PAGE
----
Monday, May 23, 2011

Blast From the Past: Sojourn #0-6

Writer: Ron Marz
Artist: Greg Land
Company: Crossgen Comics

One occurrence that seems to have become a ritual of mine is to every so often hit up a local pizzeria.  Before going though, I hit up a used book store, whichever one happens to be closest, and peruse the used trades and single issues for something that sounds interesting.  I've found some great things over the years:  Grant Morrison's first arc on JLA (still a favorite of mine), a twenty issue run from Chuck Dixon's Robin and one rare afternoon I even found a used copy of Eastman & Laird's TMNT (the color edition).  This time out was a good one as I snagged the first trade of Sojourn, the best selling Crossgen title and a book that I generally have heard good things about.

First off, the Fantasy genre is a hard thing to make work well in comics.  There have been many over the years, but it seemed that if you didn't have the names Conan or Red Sojna in the title, people seemed to be a tad disinterested.  Sojourn certainly is Fantasy.  You have your Orcs and your Trolls and the whole sword and sorcery angle as well.  Ron Marz, a writer that I know best for his story, Emerald Twilight, that happened to turn everyone's favorite Green Lantern Hal Jordan into a mass murderer, does a good job of selling said genre and capturing the reader's attention from page one.

I love the fact that he opens the story with a focus on his villain, Mordath.  It catches you off guard and allows you to see the man behind the curtain, prideful and on the ropes as his last vestige of a castle is being overrun by the people that he had conquered.  It's a great sequence, one that not only defines him as a villain, but puts into motion the man that apparently has the power to take him down, Ayden (who looks like an aged King Arthur).

After that, it skips several hundred years to a time when Mordath has returned from the grave and has finally finished what he set out to do; conquer all of the Five Kingdoms.  It's a harsh way to begin a story.  Certainly dark, which fits Marz's style.  What's also unusual is that the entirety of these issues (and from what I gather, most of the series) is narrated by one of the secondary characters.  It reminds me a lot of the original cut of Blade Runner, and while the mechanic could have been a big misstep, it works.  Things can be explained with them while at the same time action is being drummed out.  It's through these narrations that our main hero, Arwyn is introduced.  She's a tragic character, a woman who was content with her life until in the matter of seconds, it was all torn away.  Again, it's dark but I appreciated what Marz did with the backstory and the motivation that she is given to kill Mordath.  The deaths of her husband and little girl are not seen.  They are eluded to, even glimpsed slightly, but he made use of a classic horror movie tool and allowed the reader's mind to do the dirty work for him.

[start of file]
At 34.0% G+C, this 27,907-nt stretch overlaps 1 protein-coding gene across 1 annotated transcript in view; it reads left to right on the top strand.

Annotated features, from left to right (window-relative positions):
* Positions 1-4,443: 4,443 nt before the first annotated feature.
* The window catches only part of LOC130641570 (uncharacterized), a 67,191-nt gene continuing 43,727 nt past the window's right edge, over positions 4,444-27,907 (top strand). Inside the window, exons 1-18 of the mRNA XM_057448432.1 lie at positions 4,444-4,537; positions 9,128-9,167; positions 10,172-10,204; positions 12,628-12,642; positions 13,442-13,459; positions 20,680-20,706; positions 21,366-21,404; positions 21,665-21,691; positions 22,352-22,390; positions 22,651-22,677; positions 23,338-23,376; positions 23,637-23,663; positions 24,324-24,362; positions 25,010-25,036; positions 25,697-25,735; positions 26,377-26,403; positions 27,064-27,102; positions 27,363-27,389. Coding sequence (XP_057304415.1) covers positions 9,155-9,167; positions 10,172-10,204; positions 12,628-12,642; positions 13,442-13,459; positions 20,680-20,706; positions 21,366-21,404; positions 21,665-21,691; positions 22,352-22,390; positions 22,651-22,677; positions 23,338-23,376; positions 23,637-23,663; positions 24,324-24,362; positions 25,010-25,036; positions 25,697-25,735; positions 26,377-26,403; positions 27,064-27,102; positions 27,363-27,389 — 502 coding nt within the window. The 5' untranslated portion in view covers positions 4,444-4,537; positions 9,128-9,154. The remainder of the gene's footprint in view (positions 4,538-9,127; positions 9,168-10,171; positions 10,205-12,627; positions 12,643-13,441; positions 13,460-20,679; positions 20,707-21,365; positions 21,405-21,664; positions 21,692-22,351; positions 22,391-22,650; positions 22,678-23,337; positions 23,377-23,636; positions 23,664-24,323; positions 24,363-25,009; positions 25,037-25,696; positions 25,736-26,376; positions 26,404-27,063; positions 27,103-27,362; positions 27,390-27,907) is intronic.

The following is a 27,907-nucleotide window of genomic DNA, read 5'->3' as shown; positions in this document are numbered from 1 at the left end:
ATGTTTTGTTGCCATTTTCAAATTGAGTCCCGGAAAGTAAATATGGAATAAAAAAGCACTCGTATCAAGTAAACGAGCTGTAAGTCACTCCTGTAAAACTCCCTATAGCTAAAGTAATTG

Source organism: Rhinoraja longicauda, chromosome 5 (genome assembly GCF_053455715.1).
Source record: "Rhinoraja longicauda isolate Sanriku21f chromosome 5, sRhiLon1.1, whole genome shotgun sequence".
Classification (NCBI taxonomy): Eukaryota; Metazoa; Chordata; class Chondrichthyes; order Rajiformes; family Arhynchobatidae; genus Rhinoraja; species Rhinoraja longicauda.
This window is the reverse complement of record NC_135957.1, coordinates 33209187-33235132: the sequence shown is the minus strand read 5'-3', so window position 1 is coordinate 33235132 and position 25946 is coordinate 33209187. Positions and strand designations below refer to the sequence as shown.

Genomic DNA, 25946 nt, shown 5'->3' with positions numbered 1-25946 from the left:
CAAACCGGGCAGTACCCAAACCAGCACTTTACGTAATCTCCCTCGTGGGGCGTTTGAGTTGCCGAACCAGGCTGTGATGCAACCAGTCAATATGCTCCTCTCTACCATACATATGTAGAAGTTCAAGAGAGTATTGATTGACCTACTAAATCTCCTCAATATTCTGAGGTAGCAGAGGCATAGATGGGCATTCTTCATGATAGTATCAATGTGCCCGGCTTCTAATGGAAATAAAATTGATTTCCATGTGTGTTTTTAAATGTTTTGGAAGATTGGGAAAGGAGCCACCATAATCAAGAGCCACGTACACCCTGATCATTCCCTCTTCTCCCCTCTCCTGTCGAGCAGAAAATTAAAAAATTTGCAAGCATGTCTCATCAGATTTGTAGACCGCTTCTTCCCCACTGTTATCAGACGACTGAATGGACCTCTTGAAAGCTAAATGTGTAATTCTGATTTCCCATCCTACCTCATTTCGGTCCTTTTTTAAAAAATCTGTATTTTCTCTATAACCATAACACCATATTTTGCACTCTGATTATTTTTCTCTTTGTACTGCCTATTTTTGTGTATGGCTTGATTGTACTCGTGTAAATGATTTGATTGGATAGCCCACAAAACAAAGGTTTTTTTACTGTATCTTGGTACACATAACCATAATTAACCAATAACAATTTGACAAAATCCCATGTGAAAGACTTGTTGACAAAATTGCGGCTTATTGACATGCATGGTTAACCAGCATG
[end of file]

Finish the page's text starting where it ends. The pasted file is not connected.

But all is not dark in this world.  Marz finds an uneven balance in that respect with the character of Gareth (the narrator), who is essentially a one eyed Mad Martigan.  He's the plucky side-kick and adds the moments of levity that are needed in such a story as this one.  Arwyn meets him after she is captured and chained in a dungeon, and it's with his help, and that of a third character, that they escape.  The jokes feel a little stale, but it wasn't a huge deal breaker.

Enough about the story though, let's take a gander at the artwork.  Greg Land...where to even begin?  I first encountered his artwork during his run on Birds of Prey.  His line work in that book was actually quite good and I remember being very impressed with his layouts.  There was a bit of photo reference that could be seen, but there was a much more organic and less static feel to it than the projects he has been working on nowadays.   With Sojourn, we see him teeter back and forth along that line, spilling every so often into the super photo referencing (see picture above) while other times having a very traditional line.  He has made both of those styles work for him, which I find interesting.

I personally am not a huge fan of the photo reference style of art.  I think it can be used well, especially by people like John Cassaday.  Most of the time however it feels like that style is the needle skipping on a smooth record, it takes the reader out of the story.  But like I said, in this book he teeters back and forth.  The action, scenes that have Arwyn and Gareth breaking out of the citadel or when Arwyn tries to make good on her promise to kill Mordath, are fluid and expressive and exciting.  The backgrounds are lush and immersive too.  Truthfully, I could call a lot of what's found in this first trade some of Land's best work to date.  He sells the swashbuckling and arrow firing world quite well.

In the end, Marz's take on the fantasy genre is solid.  He crafted memorable characters, be it main ones or supporting characters like Kreeg, Arwyn's dog.  They are likable and relate able, which sometimes is what truly counts.  I could easily gripe about falling a little to close to the usual tropes, but having the book fall in line with the rest of the Sigil universe that Crossgen was building was the really unusual element.  But from what I understand, Sojourn was an abnormality where the main character wasn't really involved with the Sigil tie-in, it was the villain Mordath.  The concept of Sojourn is revenge.  Simple and sweet and something that I  can get behind.  I will have to keep my eyes peeled for the other trades, as I am curious as to what happens.  Maybe with Marvel's revival of the Crossgen imprint we'll get some trades back in print.

1 comment:

  1. Sojourn books was always a blast for me and I loved Land's art so much.

    He made "photo-realistic" style in comics live again after the Jim Lee era in '90s.